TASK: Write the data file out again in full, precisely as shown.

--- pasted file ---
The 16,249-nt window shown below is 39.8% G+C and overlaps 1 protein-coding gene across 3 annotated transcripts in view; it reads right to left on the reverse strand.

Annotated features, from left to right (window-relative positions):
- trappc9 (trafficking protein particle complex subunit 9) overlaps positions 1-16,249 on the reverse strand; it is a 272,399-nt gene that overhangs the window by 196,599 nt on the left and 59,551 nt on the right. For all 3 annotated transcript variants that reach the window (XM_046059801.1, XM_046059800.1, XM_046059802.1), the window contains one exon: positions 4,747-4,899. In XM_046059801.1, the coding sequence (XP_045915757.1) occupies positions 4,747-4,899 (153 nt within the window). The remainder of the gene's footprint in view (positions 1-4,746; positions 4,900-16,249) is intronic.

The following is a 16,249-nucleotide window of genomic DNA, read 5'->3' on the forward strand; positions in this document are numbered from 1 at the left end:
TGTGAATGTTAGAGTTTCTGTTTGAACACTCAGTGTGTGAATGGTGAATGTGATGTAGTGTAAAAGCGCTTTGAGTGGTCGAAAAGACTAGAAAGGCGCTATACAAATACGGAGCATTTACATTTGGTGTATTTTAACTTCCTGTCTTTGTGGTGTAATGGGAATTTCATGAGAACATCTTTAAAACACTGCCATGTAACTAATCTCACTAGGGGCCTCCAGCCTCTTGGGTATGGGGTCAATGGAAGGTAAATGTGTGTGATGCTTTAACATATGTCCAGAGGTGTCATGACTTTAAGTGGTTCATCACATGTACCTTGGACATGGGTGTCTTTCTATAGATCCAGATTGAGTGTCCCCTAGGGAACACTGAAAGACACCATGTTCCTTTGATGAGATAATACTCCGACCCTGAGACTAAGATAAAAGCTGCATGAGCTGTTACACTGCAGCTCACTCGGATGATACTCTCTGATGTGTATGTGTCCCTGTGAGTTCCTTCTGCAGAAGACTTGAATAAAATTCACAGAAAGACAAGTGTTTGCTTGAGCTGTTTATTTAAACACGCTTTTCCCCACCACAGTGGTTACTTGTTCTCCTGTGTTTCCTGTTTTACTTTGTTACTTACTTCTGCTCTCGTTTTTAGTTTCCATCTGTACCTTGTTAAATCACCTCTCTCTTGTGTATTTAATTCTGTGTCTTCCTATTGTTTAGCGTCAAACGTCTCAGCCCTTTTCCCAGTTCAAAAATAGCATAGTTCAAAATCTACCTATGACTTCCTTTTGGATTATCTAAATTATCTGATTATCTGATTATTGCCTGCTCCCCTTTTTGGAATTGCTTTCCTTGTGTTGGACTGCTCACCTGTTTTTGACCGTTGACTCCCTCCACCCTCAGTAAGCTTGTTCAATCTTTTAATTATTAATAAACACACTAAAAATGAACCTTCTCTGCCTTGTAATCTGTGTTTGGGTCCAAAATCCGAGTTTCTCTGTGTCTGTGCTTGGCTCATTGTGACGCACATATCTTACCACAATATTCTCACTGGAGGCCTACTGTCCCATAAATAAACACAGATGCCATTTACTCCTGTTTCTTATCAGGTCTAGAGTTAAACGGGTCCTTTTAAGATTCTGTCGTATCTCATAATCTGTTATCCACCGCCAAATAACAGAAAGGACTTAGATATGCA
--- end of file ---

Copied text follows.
The 16,249-nt window shown below is 39.8% G+C and overlaps 1 protein-coding gene across 3 annotated transcripts in view; it reads right to left on the reverse strand.

Annotated features, from left to right (window-relative positions):
- trappc9 (trafficking protein particle complex subunit 9) overlaps positions 1-16,249 on the reverse strand; it is a 272,399-nt gene that overhangs the window by 196,599 nt on the left and 59,551 nt on the right. For all 3 annotated transcript variants that reach the window (XM_046059801.1, XM_046059800.1, XM_046059802.1), the window contains one exon: positions 4,747-4,899. In XM_046059801.1, the coding sequence (XP_045915757.1) occupies positions 4,747-4,899 (153 nt within the window). The remainder of the gene's footprint in view (positions 1-4,746; positions 4,900-16,249) is intronic.

The following is a 16,249-nucleotide window of genomic DNA, read 5'->3' on the forward strand; positions in this document are numbered from 1 at the left end:
TGTGAATGTTAGAGTTTCTGTTTGAACACTCAGTGTGTGAATGGTGAATGTGATGTAGTGTAAAAGCGCTTTGAGTGGTCGAAAAGACTAGAAAGGCGCTATACAAATACGGAGCATTTACATTTGGTGTATTTTAACTTCCTGTCTTTGTGGTGTAATGGGAATTTCATGAGAACATCTTTAAAACACTGCCATGTAACTAATCTCACTAGGGGCCTCCAGCCTCTTGGGTATGGGGTCAATGGAAGGTAAATGTGTGTGATGCTTTAACATATGTCCAGAGGTGTCATGACTTTAAGTGGTTCATCACATGTACCTTGGACATGGGTGTCTTTCTATAGATCCAGATTGAGTGTCCCCTAGGGAACACTGAAAGACACCATGTTCCTTTGATGAGATAATACTCCGACCCTGAGACTAAGATAAAAGCTGCATGAGCTGTTACACTGCAGCTCACTCGGATGATACTCTCTGATGTGTATGTGTCCCTGTGAGTTCCTTCTGCAGAAGACTTGAATAAAATTCACAGAAAGACAAGTGTTTGCTTGAGCTGTTTATTTAAACACGCTTTTCCCCACCACAGTGGTTACTTGTTCTCCTGTGTTTCCTGTTTTACTTTGTTACTTACTTCTGCTCTCGTTTTTAGTTTCCATCTGTACCTTGTTAAATCACCTCTCTCTTGTGTATTTAATTCTGTGTCTTCCTATTGTTTAGCGTCAAACGTCTCAGCCCTTTTCCCAGTTCAAAAATAGCATAGTTCAAAATCTACCTATGACTTCCTTTTGGATTATCTAAATTATCTGATTATCTGATTATTGCCTGCTCCCCTTTTTGGAATTGCTTTCCTTGTGTTGGACTGCTCACCTGTTTTTGACCGTTGACTCCCTCCACCCTCAGTAAGCTTGTTCAATCTTTTAATTATTAATAAACACACTAAAAATGAACCTTCTCTGCCTTGTAATCTGTGTTTGGGTCCAAAATCCGAGTTTCTCTGTGTCTGTGCTTGGCTCATTGTGACGCACATATCTTACCACAATATTCTCACTGGAGGCCTACTGTCCCATAAATAAACACAGATGCCATTTACTCCTGTTTCTTATCAGGTCTAGAGTTAAACGGGTCCTTTTAAGATTCTGTCGTATCTCATAATCTGTTATCCACCGCCAAATAACAGAAAGGACTTAGATATGCA